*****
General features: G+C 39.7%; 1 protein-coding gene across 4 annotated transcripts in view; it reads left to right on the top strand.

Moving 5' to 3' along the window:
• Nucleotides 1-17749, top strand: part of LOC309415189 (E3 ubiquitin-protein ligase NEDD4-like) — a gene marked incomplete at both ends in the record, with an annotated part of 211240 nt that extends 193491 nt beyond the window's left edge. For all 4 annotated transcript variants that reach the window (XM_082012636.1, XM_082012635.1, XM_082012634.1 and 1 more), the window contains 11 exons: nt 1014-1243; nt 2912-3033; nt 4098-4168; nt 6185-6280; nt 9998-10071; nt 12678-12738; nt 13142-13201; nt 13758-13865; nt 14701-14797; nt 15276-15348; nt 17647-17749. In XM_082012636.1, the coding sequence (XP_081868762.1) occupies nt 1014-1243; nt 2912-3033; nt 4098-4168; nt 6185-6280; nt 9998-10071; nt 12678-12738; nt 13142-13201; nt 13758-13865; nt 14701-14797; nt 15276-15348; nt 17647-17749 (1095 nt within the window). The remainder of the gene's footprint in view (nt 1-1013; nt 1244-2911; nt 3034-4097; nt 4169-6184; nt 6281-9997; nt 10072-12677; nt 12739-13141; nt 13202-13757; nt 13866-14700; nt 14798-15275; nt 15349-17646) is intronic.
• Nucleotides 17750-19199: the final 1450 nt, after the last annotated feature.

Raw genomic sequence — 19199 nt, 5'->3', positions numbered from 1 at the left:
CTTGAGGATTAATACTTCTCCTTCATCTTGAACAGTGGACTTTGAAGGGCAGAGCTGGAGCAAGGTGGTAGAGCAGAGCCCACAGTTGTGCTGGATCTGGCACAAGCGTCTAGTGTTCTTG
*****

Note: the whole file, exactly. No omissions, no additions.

General features: G+C 39.7%; 1 protein-coding gene across 4 annotated transcripts in view; it reads left to right on the top strand.

Moving 5' to 3' along the window:
• Nucleotides 1-17749, top strand: part of LOC309415189 (E3 ubiquitin-protein ligase NEDD4-like) — a gene marked incomplete at both ends in the record, with an annotated part of 211240 nt that extends 193491 nt beyond the window's left edge. For all 4 annotated transcript variants that reach the window (XM_082012636.1, XM_082012635.1, XM_082012634.1 and 1 more), the window contains 11 exons: nt 1014-1243; nt 2912-3033; nt 4098-4168; nt 6185-6280; nt 9998-10071; nt 12678-12738; nt 13142-13201; nt 13758-13865; nt 14701-14797; nt 15276-15348; nt 17647-17749. In XM_082012636.1, the coding sequence (XP_081868762.1) occupies nt 1014-1243; nt 2912-3033; nt 4098-4168; nt 6185-6280; nt 9998-10071; nt 12678-12738; nt 13142-13201; nt 13758-13865; nt 14701-14797; nt 15276-15348; nt 17647-17749 (1095 nt within the window). The remainder of the gene's footprint in view (nt 1-1013; nt 1244-2911; nt 3034-4097; nt 4169-6184; nt 6281-9997; nt 10072-12677; nt 12739-13141; nt 13202-13757; nt 13866-14700; nt 14798-15275; nt 15349-17646) is intronic.
• Nucleotides 17750-19199: the final 1450 nt, after the last annotated feature.

Raw genomic sequence — 19199 nt, 5'->3', positions numbered from 1 at the left:
CTTGAGGATTAATACTTCTCCTTCATCTTGAACAGTGGACTTTGAAGGGCAGAGCTGGAGCAAGGTGGTAGAGCAGAGCCCACAGTTGTGCTGGATCTGGCACAAGCGTCTAGTGTTCTTG